Review: ‘The Curious Savage’ at Laurel Mill Playhouse

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The Curious Savage by John Patrick, directed by Nick Cherone and produced by Maureen Rogers, is a comedy which premiered in 1950, and it provides much laughter and warmth.

The story seems simple. Mrs. Ethel Savage (Jean Berard) is a wealthy widow whose stepchildren have committed her to a small sanitorium populated by sweet but mentally ill residents. The stepchildren are trying to find the money that their father left to his eccentric wife. She is intent on keeping it from them and using the money for good works.

Terri Laurino and Jim Berard. Photo by John Cholod.

It is the interesting characters that make this comedy work, and the cast does a fine job in creating ones that are endearing and humorous. Leading this group is Jean Berard, as Mrs. Savage. She maintains her calm and poise and a wonderful sense of humor while dealing with her mean-spirited greedy stepchildren or the very odd patients in the sanitorium. Berard is totally convincing whether she is carrying a very large teddy bear or pretending to enjoy rather awful violin music. She conveys an inner warmth to those characters who deserve her kindness and prickliness to those who don’t.

The odd guests at the sanitorium are played wonderfully by a group of fine thespians. Rebecca Korn plays Fairy May, a young woman who is very manic and, despite her plainness and frumpiness, thinks she is beautiful. Korn displays this manic energy even when she is just seated and listening. Her timing during her comic moments is impeccable.

Terri Laurino portrays Mrs. Paddy, who no longer can converse and only speaks to list tirades of what she hates. Laurino still commands attention even when she is sitting with her back to the audience when she isolates herself from the group to paint. She keeps the character funny without being a stereotype.

Patrick O’Connell plays Hannibal, a former statistician who now thinks he is a violin virtuoso after picking up the instrument a year ago without any training. O’Connell conveys the stiffness that a government statistician might have and the lack of insight about his musical talent.

Reed Sigmon is Jeffrey, the young pilot shot down in the war and the only surviving member of his crew. Jeffrey is what they called “shell shocked” in those days; now we call Post Traumatic Stress Disorder. His memory is spotty, and he thinks he has a huge facial scar. Of course, he does not. Sigmon captures the vulnerability of this young man.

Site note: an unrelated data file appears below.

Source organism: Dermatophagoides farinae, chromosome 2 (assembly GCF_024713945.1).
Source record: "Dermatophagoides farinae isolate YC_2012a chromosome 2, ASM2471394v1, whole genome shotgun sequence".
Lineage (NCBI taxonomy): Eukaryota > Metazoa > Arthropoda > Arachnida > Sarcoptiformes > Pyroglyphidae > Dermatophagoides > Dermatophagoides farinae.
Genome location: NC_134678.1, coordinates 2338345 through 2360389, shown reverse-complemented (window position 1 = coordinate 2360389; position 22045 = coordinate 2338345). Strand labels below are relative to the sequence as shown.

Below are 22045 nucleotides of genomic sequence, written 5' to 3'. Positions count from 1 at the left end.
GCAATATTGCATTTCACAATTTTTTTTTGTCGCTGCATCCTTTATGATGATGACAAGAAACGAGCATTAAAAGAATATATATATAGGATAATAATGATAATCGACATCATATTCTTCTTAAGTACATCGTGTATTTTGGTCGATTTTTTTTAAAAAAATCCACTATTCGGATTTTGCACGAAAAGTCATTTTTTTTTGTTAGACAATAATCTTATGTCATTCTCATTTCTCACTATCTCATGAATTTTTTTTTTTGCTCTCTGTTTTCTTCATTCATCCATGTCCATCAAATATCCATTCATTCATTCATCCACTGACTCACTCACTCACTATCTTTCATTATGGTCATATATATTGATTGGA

Florence, a woman who was unable to cope with the loss of her child, is delicately reflected in the performance of Julie Rogers. Rogers knows how to blend into the group and allow the two odder women, Fairy May and Mrs. Paddy, to add the spice. Florence never becomes pathetic or too odd, and that is perfect in this production.

Erica Ridge is a standout in the role of Miss Wilhelmina, a young nurse. In this role, Ridge develops a multi-dimensional character with a great deal of nuance.

Erica Ridge and Jean Berard. Photo by John Cholod.

The role of the evil and spoiled stepdaughter is well played by Nell Quinn-Gibney. We hate the character immediately, and Quinn-Gibney is a wonderful foil when she plays opposite Berard. Nick Cherone plays Titus and Jonathan King is Samuel, the two stepsons. Titus is a United States Senator and Samuel, a judge, both using their family wealth two get ahead. Both actors do a fine job conveying their meanness and shallowness.

Jim Berard admirably plays Dr. Emmett who runs the sanitarium.

Nick Cherone not only directs and acts in this production, but is also credited with Sound and Lighting Design; Collin Brown and Ryan Vossler were the set designers. Cherone has presented an interesting vision of this play that could have been too dusty with age. He has kept things relevant and the comic pacing is excellent. Linda Ridge, as Costume Designer, is responsible for fine period costumes. I loved the ladies’ hats.

The Curious Savage is a timeless comedy that will capture your heart. Don’t miss the opportunity to see it and enjoy this surprisingly relevant comedy.

Running Time: Two hours and 20 minutes, with an intermission.

The Curious Savage plays through June 25, 2017, at Laurel Mill Playhouse – 508 Main Street, in Laurel, MD. For tickets, call the box office at (301) 617-9906, or purchase them online.

NOTE:

The role of Samuel will be played by Ryan Vossler the last weekend of performance. The role of Lilly Belle will be played by Biloy Ambahe on June 18, 23 and 24.

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